The vaccine debates have been going on for a long time–as long as vaccines, in fact. Of recent interest is the question of whether everyone should receive protection against the human papillomavirus (HPV).
The argument made by some opponents centers around the fact that HPV is often transmitted by sexual activity, so if a person is chaste in all things, what’s to worry? In other words, if you’re a “good girl,” you won’t get the virus, the argument goes.
First off, HPV can be transmitted through means other than sexual intercourse. The virus can be detected in blood and transmitted in the same. Opposition to vaccination against HPV presumes that those “good girls” won’t need a blood transfusion or won’t ever work in professions in which they might come into contact with blood.
More than that, what if a “good girl” comes into sexual contact with someone who is infected? What if she gets raped? What if she marries someone who has the virus without knowing it or hides his past activities from her?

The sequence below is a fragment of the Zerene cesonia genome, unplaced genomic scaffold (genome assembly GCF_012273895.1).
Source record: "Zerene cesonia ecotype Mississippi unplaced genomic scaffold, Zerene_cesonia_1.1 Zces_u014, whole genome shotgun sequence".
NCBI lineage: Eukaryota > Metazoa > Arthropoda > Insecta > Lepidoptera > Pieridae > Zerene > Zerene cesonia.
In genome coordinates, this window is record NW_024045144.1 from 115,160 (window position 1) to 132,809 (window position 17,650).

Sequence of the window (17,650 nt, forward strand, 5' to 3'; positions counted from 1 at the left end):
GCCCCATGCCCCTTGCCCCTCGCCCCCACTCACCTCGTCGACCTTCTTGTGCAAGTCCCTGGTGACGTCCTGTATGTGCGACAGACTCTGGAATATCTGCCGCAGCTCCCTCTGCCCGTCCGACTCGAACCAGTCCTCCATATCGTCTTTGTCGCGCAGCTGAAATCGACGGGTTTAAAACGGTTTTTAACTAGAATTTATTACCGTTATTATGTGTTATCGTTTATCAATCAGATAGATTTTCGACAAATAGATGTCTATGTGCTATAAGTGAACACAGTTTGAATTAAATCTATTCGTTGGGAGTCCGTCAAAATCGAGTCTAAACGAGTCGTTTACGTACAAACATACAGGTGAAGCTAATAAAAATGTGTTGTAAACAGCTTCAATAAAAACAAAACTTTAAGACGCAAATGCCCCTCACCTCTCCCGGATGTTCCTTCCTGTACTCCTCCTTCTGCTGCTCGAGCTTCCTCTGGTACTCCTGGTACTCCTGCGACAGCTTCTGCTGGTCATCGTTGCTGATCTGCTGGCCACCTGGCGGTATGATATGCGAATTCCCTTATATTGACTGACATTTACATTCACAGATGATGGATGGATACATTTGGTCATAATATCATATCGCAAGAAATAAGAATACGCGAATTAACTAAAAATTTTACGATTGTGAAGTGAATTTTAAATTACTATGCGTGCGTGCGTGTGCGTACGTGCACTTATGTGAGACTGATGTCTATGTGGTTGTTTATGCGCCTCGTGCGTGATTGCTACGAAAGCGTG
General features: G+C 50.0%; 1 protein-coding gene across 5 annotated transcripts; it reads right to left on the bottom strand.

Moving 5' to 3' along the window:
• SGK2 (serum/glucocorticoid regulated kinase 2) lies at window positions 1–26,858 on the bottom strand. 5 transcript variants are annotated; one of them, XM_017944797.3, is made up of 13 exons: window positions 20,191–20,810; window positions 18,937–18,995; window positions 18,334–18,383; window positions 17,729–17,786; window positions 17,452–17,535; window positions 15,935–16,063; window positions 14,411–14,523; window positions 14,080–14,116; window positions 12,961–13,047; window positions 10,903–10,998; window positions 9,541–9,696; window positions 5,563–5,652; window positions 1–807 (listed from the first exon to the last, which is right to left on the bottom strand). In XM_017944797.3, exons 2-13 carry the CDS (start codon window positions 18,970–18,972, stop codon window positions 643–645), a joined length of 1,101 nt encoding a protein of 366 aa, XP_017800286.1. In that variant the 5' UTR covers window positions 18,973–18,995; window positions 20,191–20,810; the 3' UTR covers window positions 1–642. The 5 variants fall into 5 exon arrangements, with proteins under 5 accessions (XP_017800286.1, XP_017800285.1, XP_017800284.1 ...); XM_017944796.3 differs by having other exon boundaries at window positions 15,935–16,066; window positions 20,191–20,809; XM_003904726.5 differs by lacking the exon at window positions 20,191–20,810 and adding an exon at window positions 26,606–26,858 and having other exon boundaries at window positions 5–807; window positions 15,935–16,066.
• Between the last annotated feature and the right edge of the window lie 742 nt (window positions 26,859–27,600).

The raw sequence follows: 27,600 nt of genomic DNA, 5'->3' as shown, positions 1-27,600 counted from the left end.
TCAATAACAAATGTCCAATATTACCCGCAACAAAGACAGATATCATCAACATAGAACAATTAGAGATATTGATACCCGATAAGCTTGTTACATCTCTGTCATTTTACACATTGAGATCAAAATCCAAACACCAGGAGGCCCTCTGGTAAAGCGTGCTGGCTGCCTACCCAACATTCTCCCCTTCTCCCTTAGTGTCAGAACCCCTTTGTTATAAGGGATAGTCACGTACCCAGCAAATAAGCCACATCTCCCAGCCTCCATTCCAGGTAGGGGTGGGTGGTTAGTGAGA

And consider the value of removing a disease from the human condition. We’ve eliminated smallpox, except for small stocks held by the United States and Russia, and we’re on the way to getting rid of polio. Eliminating a virus that causes disease makes the world better for us. This would reduce human suffering, something that the Chrisitan religion claims to seek to do.
In this, I’ve taken “good girl” without question. I see sexual action among consenting adults in a different light from how fundamentalists view it, but in this article, I’m going with that way of thinking–for the moment–to illustrate a point. A lot of good can be done if true believers in many different ideologies will work together. Rather than seeing the HPV vaccine as being only for those who are sexually promiscuous, it’s better to regard it as something that offers protection and general benefit to everyone, the righteous and unrighteous upon whom rain and viruses may fall.